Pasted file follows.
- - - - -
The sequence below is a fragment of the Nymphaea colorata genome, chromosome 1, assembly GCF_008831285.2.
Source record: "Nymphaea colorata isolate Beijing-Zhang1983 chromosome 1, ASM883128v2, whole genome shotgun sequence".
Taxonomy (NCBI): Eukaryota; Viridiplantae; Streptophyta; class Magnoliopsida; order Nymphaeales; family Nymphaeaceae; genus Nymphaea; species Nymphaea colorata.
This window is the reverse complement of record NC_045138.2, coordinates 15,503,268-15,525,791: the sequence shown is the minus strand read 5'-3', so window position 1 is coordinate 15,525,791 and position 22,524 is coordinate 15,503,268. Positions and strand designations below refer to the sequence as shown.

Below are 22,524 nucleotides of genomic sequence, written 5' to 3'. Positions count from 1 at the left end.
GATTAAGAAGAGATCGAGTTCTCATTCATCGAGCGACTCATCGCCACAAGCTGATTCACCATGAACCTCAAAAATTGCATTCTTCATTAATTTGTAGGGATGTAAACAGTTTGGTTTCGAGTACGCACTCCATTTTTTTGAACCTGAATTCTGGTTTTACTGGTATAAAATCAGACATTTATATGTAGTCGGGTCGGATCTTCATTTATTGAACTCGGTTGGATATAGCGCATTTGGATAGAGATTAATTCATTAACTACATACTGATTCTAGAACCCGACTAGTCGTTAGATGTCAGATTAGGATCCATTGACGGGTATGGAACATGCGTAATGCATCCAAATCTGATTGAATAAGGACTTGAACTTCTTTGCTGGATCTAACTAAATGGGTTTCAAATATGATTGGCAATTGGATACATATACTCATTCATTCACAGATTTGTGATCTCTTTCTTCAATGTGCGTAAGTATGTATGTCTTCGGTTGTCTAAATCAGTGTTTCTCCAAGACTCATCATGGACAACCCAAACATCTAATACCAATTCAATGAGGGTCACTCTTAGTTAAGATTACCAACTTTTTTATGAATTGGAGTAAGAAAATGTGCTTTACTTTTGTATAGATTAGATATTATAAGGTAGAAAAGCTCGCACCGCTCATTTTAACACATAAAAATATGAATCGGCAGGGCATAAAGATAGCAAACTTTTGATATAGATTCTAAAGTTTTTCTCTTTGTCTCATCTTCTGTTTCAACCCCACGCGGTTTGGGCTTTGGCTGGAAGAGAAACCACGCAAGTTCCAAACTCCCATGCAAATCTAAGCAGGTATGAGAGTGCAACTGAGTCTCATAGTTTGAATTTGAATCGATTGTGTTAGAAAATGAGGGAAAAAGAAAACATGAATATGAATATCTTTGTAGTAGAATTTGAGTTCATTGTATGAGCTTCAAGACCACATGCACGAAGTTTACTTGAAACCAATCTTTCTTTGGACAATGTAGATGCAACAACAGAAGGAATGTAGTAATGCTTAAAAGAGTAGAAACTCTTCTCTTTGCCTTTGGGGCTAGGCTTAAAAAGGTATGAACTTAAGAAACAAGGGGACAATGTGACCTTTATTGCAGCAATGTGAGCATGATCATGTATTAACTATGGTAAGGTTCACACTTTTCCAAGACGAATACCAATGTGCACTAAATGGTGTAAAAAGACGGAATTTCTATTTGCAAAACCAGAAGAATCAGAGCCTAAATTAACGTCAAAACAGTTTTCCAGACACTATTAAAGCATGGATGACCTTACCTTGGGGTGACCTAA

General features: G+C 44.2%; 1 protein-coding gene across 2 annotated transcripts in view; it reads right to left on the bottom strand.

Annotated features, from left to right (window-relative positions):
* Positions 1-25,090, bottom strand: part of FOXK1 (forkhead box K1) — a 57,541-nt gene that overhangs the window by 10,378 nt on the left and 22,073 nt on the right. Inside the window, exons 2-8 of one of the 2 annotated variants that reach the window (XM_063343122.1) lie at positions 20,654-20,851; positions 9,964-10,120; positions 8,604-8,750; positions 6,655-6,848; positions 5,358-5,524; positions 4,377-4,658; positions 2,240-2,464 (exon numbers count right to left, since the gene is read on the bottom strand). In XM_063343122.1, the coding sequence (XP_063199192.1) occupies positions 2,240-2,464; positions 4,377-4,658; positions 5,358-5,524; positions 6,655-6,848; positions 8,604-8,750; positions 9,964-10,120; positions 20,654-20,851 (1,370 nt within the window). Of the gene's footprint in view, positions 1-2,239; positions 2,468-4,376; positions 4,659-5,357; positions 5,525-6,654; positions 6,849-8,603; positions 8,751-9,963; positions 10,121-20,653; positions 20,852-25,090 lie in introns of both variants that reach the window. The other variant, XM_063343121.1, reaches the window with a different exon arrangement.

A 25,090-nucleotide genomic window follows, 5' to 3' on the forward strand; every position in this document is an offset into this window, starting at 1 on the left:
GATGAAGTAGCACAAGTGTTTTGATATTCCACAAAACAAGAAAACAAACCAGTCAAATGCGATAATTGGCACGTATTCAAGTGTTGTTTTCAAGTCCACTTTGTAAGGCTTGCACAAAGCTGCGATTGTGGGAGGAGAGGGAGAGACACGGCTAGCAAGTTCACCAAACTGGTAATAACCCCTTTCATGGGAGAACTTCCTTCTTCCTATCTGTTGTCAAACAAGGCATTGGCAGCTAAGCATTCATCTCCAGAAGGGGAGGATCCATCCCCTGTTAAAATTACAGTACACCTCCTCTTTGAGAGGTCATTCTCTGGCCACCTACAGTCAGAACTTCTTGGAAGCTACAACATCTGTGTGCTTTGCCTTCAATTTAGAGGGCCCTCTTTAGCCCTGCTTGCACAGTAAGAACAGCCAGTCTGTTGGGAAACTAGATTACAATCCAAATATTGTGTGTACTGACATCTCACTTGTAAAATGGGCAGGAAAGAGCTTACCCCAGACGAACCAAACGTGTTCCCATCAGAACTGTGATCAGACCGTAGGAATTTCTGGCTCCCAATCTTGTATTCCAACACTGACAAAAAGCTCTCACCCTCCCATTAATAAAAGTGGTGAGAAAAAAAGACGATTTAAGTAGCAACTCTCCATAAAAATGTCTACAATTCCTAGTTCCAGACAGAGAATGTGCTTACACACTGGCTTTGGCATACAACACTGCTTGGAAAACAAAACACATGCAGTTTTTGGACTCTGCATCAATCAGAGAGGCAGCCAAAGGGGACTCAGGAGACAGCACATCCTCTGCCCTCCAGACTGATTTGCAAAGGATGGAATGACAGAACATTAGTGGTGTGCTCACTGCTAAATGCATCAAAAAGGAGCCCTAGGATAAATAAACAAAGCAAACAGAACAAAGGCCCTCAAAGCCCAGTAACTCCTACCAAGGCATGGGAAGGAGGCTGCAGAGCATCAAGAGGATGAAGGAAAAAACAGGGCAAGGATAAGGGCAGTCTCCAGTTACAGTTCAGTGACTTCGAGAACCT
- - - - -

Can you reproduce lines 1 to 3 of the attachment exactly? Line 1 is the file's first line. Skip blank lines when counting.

The sequence below is a fragment of the Nymphaea colorata genome, chromosome 1, assembly GCF_008831285.2.
Source record: "Nymphaea colorata isolate Beijing-Zhang1983 chromosome 1, ASM883128v2, whole genome shotgun sequence".
Taxonomy (NCBI): Eukaryota; Viridiplantae; Streptophyta; class Magnoliopsida; order Nymphaeales; family Nymphaeaceae; genus Nymphaea; species Nymphaea colorata.